Thirdly, confidentiality is important and was raised by the hon. Member for Westbury (Dr. Murrison) and mentioned by the hon. Member for Wyre Forest (Dr. Taylor). There is nothing new concerning confidentiality that does not already exist for community health councils. We want ''Casualty Watch'' and we realise that when watching ''casualty'' we are watching casualties, who have a right not only to confidentiality, but to privacy and that is not available in corridors, regardless of whether the beds have wheels. There are issues concerning privacy and confidentiality and I am sure that the Under-Secretary accepts that she must reflect on whether new issues arise and whether she is satisfied with the current arrangements for community health councils.
Finally, I want to respond to the point about alleged unsuitability of some people to take part in patients forums. The hon. Member for Hexham made a controversial statement, which may have been inadvertent. It does not help to shout down such comments or to use words such as ''racism''. Nevertheless, some of the assumptions made must be challenged and I shall do so. The hon. Member for North-East Hertfordshire said something along the lines of, ''if there are good people in the travelling community'', the implication being that there are no good people in the travelling community. When he said ''good'', I think he meant that we should add value to the process.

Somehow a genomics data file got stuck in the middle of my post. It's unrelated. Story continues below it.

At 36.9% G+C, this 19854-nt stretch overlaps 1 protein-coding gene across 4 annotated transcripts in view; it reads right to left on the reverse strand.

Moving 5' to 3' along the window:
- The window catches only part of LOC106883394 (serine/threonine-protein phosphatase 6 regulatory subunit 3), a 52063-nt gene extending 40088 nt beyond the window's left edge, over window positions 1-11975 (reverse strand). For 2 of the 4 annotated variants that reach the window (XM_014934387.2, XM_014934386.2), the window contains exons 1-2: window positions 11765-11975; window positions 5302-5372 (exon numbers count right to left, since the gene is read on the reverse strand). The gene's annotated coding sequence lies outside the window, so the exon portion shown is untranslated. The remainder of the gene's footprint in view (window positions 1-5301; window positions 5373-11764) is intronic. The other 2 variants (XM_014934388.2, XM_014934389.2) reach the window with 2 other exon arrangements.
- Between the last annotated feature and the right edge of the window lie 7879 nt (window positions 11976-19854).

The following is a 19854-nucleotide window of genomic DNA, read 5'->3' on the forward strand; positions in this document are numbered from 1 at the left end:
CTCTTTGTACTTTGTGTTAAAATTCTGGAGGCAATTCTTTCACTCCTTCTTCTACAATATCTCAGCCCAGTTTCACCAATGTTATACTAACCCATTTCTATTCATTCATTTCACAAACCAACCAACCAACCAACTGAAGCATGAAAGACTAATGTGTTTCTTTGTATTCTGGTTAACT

Mr. Heald: Will the hon. Gentleman give way?
Dr. Harris: In a moment, because I want to ensure that the hon. Gentleman understands what I am saying. His assumption is dangerous and is the same as the assumption that there is an automatic risk to owners of premises from people in the travelling communities, whether defined as gypsies or otherwise.
Mr. Heald: Will the hon. Gentleman give way?
Dr. Harris: I will give way because it is important to do so and I am inviting the hon. Gentleman to clarify his comments. Making his point in the way that he didit may be valid and I do not challenge his right to do so, nor am I accusing him of racism--emphasises the fact that there will be providers in the health service who share or make judgments about the travelling community and gypsies that are inappropriate, prejudiced and unreasonable. For that reason, the inspection regime must ensure that it covers any concerns that people may have that they are being excluded and subjected to prejudice. There may be racism in the health service--I am not saying that that is the hon. Gentleman's view--which is why it is important to go out and find people in those communities who can say whether the health service is responsive to their needs. Another example is that of asylum seekers, who are also a vulnerable group of patients.